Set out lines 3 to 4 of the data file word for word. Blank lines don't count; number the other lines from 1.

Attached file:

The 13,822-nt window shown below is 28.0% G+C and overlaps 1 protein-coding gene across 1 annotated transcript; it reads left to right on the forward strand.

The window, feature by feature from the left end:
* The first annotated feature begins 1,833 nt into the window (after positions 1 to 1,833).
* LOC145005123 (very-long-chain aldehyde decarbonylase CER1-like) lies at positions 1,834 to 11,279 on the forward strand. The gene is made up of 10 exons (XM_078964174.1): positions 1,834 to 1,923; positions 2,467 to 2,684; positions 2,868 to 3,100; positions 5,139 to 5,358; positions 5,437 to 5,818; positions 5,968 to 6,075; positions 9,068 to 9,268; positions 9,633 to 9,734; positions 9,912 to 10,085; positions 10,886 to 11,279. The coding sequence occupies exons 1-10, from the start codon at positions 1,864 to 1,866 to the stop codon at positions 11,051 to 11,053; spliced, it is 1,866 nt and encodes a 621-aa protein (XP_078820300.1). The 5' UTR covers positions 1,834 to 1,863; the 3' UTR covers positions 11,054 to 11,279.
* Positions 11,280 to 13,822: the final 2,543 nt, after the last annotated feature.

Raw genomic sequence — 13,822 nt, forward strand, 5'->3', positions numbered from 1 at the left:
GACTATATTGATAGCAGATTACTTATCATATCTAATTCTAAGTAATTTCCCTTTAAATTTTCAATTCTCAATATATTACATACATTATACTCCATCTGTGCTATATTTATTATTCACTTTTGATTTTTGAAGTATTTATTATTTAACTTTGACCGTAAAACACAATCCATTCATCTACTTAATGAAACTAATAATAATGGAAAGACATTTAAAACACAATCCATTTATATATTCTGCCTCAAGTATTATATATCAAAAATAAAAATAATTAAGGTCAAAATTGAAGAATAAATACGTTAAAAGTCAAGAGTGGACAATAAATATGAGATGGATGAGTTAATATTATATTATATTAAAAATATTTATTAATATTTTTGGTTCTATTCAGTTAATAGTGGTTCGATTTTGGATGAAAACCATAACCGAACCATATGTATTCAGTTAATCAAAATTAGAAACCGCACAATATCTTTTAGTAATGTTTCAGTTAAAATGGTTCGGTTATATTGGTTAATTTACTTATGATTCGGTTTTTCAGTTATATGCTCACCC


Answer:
* The first annotated feature begins 1,833 nt into the window (after positions 1 to 1,833).
* LOC145005123 (very-long-chain aldehyde decarbonylase CER1-like) lies at positions 1,834 to 11,279 on the forward strand. The gene is made up of 10 exons (XM_078964174.1): positions 1,834 to 1,923; positions 2,467 to 2,684; positions 2,868 to 3,100; positions 5,139 to 5,358; positions 5,437 to 5,818; positions 5,968 to 6,075; positions 9,068 to 9,268; positions 9,633 to 9,734; positions 9,912 to 10,085; positions 10,886 to 11,279. The coding sequence occupies exons 1-10, from the start codon at positions 1,864 to 1,866 to the stop codon at positions 11,051 to 11,053; spliced, it is 1,866 nt and encodes a 621-aa protein (XP_078820300.1). The 5' UTR covers positions 1,834 to 1,863; the 3' UTR covers positions 11,054 to 11,279.